Sound Isolation in Condo - AIIC of 60 Needed - AVS Forum | Home Theater Discussions And Reviews
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post #1 of 5 Old 03-30-2020, 10:31 PM - Thread Starter
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Sound Isolation in Condo - AIIC of 60 Needed

We have a condo project with a simple and straightforward challenge. First off - I've already recommended a great acoustician to the Client, as we always do in situations like this. So no need to advise me to hire an expert :-), one has already been recommended.

In the meantime I did a little research on it myself. The requirement for this building is an AIIC of 60 between floors. To achieve this, a 3" or so floor build-up is required per condo specs, and the Client does not want to lose 3" when the ceiling height is already around 8'. So we'd like to come up with a floor assembly that can hit 60 AIIC, uses real wood and doesn't eat up 3".

The floor is an 8" concrete slab which measures 32 IIC. Having looked at numerous underlayments, they all top out around 25 DB (using Delta IIC and not the bogus IIC ratings most of them provide). So 32 + 25 = 57. The Client has had a few different underlayments tested, and the highest IIC they've been able to achieve is 59, one short!

So the question is, are there any underlayments out there with a Delta IIC of 30 or so, that can be used with hardwood floors, and help us to get past 60? I've looked but have not been able to find one.

Thank you in advance for any assistance.
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post #2 of 5 Old 03-31-2020, 07:29 AM
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The most aggressive floor design I've come across is to lay down a layer of 3/8 to 3/4 rubber pad, Then float two layers of 1/2 subfloor material with Green Glue between layers. Floating means no mechanical fasteners through the rubber. You stagger the sheets and screw them to each other forming one monolithic piece of floating sub-floor so it will stay in place, then do your hard wood on it, with nails that don't penetrate the rubber. Unfortunately it takes some vertical space and there might not be published data if you have to submit for approval.

Personally I've done a single layer of 3/4 T&G on the rubber, in that case you have to add glue to hold the sheets in place. DA5 adhesive with a 3/16 V notch trowel.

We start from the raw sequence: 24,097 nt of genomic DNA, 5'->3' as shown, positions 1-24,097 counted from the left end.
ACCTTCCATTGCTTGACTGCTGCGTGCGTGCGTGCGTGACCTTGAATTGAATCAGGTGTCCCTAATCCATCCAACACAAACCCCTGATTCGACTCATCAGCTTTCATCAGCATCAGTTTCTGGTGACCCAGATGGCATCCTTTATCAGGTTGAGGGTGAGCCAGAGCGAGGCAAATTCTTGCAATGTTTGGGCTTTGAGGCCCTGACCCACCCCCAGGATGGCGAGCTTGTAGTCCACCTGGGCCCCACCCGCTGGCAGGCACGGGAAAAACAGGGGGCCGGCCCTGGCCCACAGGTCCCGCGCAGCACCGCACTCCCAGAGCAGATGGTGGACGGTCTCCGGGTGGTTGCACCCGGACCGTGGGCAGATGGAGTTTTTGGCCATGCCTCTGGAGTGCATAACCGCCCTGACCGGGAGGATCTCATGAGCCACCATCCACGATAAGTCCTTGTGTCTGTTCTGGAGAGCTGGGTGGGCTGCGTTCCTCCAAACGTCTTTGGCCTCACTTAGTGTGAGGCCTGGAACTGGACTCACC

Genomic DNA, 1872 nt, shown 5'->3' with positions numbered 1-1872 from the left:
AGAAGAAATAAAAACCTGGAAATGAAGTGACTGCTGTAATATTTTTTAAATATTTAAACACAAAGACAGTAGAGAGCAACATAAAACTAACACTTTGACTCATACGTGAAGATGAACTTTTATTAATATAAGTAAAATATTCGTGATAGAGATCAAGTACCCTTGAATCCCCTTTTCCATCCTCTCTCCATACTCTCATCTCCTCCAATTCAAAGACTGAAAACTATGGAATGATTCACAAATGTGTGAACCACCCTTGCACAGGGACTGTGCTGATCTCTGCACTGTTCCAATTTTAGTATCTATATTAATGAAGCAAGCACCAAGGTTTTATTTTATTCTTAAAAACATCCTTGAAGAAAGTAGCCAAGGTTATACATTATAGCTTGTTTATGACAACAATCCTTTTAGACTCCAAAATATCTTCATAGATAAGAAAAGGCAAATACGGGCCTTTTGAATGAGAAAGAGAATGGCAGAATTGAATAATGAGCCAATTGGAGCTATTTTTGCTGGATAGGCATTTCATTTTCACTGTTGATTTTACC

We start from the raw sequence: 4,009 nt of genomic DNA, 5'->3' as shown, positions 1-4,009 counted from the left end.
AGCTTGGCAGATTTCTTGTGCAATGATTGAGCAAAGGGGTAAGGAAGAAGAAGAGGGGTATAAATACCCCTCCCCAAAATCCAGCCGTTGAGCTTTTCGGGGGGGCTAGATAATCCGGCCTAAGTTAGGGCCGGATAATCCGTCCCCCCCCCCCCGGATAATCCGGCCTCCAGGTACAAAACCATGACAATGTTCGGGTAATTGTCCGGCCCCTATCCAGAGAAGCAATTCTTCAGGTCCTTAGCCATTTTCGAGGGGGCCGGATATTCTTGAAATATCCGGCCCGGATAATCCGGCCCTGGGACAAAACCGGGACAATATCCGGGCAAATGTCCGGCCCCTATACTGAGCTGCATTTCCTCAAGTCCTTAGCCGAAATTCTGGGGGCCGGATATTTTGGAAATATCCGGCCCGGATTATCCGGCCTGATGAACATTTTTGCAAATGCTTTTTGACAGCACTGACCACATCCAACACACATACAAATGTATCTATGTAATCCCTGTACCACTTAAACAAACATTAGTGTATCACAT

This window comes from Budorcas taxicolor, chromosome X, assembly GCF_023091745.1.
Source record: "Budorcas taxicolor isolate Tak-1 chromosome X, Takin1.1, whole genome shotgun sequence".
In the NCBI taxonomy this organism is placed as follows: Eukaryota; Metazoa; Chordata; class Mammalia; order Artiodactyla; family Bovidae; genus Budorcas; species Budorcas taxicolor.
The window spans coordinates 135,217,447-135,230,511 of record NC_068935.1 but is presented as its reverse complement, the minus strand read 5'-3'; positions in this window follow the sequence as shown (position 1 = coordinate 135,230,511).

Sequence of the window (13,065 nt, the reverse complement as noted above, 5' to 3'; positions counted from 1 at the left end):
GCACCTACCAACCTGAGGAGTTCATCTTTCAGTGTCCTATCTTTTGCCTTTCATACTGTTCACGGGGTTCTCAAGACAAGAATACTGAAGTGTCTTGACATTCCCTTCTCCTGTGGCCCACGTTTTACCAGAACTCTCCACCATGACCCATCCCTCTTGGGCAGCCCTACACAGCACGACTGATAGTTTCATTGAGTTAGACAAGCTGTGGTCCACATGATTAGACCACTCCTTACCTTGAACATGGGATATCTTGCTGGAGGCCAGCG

Here is one source of rubber mat: https://www.soundproofingcompany.com...a-mat-underlay, You might reach out to see if they have any useful test data.

The poor mans solution is to get some horse stall mats from Tractor Supply. cheaper per sq ft.
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Last edited by BIGmouthinDC; 03-31-2020 at 08:26 AM.
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post #3 of 5 Old 04-01-2020, 07:40 AM - Thread Starter
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Thanks Jeff. Unfortunately that would only get us a little less than what is currently specified, a number I should have mentioned in my first post. The "accepted" condo buildup, assuming 3/4" T&G floor, is 2 5/8". Your solution would come to 2 1/8". A worthwhile difference I think, but not acceptable to the Client.
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post #4 of 5 Old 04-01-2020, 07:45 AM
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Non-expert here but is there anything you can do in under 3" that 8" of concrete couldn't do ?
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post #5 of 5 Old 04-01-2020, 08:11 AM - Thread Starter
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Quote:
Originally Posted by HFGuy View Post
Non-expert here but is there anything you can do in under 3" that 8" of concrete couldn't do ?
You have to look at it as a whole. For instance, if you add a 3/8" underlayment with a Delta IIC of 25 on concrete, you get around 57, but if you add a second layer of underlayment on top of that, it doesn't help and you don't end up with 72, you're still going to be near 57.

Yes, a 3" buildup can get you well into the 60's, because that height allows you to use an underlayment and a couple of layers of plywood on top of the concrete.
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